The Scripps Newspapers Go to War, 1914-1918

By Rodgers, Ronald R. | Journalism History, Spring 2009 | Go to article overview

The Scripps Newspapers Go to War, 1914-1918


Rodgers, Ronald R., Journalism History


Zacher, Dale. E. The Scripps Newspapers Go to War, 1914-1918. Urbana: University of Illinois Press. 285 pp. $45.

Wars of any consequence test not only nations but also news gatherers. Aside from the logistics of covering war and dealing with propaganda and censorship, questions arise about a news organization's role in reporting on the war. Does it hold to the defining notion of objectivity? Or does a war kick-start a kind of press nationalism out of a sense of patriotism or under the duress of a government that has rejected established press freedoms?

Those were the questions at the core of newspaper policy decisions before and after America entered World War I. This is an old story that has been told before. But in this well-researched and well-cited history, The Scripps Newspapers Go to War, 1914-1918, Dale Zacher has dug deep into the Scripps archives to tell another story. It is one about the tensions surrounding the coverage of war - or of any national crisis - and how they can affect the ideals to which journalists cling. The author uses the letters back and forth among the members of the Scripps family and editors, as well as the news stories and editorials of the time, to outline how the Scripps Concern put in jeopardy its reputation for independence, its bottom line, and the progressive advocatory policies of its founder, E. W Scripps.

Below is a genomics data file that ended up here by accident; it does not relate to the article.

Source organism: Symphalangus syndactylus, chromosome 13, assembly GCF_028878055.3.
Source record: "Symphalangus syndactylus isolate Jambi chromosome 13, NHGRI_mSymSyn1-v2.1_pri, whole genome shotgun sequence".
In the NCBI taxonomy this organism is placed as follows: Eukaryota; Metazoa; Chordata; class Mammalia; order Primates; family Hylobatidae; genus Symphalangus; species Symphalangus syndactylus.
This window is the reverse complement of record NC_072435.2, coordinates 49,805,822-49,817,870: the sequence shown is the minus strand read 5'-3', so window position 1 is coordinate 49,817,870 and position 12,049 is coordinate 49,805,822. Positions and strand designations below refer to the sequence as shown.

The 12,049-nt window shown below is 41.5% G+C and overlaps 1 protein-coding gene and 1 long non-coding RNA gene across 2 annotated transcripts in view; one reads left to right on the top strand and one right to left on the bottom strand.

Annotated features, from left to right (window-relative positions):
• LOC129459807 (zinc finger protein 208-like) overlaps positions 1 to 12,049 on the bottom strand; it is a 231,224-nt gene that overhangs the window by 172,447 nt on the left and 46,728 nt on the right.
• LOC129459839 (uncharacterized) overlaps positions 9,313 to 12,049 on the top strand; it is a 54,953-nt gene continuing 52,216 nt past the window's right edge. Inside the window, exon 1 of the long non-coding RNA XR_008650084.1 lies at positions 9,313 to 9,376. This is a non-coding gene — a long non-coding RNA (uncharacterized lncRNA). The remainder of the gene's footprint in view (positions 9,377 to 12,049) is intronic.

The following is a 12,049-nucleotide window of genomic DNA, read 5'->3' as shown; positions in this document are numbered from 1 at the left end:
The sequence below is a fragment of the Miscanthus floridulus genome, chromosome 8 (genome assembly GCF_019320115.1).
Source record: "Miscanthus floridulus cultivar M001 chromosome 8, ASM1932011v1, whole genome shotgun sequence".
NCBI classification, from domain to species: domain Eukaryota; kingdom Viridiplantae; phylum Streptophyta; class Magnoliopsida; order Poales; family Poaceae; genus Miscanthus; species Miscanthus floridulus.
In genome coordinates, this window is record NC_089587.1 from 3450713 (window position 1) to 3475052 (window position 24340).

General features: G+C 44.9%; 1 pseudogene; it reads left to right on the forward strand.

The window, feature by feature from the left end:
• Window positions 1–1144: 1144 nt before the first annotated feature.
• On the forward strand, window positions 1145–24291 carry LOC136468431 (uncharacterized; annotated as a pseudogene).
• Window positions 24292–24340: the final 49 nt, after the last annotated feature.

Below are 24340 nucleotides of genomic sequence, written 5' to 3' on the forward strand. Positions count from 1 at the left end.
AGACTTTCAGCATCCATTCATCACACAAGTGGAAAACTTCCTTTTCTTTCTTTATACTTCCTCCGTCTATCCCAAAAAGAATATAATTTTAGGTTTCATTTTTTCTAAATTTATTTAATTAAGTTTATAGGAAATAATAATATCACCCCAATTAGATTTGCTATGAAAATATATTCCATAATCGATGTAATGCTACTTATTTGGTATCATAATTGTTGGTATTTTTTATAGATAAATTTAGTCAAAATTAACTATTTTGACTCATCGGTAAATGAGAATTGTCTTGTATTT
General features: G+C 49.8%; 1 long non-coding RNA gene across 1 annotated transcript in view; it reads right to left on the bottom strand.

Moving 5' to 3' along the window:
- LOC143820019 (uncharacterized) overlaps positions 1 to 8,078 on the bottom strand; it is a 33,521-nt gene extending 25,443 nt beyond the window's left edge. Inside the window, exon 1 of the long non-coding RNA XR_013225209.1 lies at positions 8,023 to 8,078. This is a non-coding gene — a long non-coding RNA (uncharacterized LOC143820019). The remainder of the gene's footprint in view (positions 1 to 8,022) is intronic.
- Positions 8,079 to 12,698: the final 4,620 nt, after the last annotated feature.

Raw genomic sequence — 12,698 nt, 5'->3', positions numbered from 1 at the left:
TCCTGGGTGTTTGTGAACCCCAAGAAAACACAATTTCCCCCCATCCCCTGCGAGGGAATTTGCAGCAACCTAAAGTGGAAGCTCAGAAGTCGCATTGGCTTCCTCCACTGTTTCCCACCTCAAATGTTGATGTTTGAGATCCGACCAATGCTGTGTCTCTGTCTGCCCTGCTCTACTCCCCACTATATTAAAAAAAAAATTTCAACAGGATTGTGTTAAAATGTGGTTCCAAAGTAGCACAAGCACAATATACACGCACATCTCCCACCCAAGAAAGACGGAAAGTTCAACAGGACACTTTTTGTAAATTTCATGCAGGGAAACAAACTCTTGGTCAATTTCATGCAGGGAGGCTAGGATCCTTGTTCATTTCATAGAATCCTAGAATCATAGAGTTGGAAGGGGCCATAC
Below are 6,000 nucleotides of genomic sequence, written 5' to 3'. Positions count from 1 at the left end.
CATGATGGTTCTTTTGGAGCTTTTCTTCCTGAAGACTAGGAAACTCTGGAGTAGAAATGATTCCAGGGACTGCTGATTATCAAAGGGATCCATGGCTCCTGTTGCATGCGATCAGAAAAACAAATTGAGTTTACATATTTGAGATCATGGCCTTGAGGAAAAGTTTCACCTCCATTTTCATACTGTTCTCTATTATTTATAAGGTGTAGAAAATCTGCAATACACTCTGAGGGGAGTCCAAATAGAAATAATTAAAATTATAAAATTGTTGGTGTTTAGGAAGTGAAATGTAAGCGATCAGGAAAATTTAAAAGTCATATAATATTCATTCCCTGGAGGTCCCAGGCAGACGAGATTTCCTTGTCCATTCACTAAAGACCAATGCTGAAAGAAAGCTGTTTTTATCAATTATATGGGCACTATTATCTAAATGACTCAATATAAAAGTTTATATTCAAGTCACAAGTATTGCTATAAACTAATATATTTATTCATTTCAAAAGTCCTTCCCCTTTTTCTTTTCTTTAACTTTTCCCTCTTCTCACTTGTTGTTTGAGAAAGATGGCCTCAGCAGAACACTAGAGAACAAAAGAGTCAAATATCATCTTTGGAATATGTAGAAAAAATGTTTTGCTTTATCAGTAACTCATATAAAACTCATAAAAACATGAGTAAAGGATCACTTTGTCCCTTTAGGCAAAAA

Indeed, this book is much more than a history of a journalism organization going to war. It has a relevant correspondence to our own time in that it is also about the conflicting notions of objectivity and jour- nalistic advocacy and independence and how that independence can be imperiled when an organization supports - on both its editorial and news pages - a politician it believes embodies its advocatory ideals. Zacher, an assistant professor in the School of Mass Communication at the University of Arkansas-Little Rock, does a good job of elucidating the Concern's internal conflict over its support of President Woodrow Wilson and its need to be an independent voice and leader of national policy, especially when it came to the war.

Zacher explores the tension surrounding the issues of neutrality in not taking sides early on in the far-distant conflict that the Scripps Concern - which included its string of newspapers, the Newspaper Enterprise Association, and United Press - decided as policy as E. …

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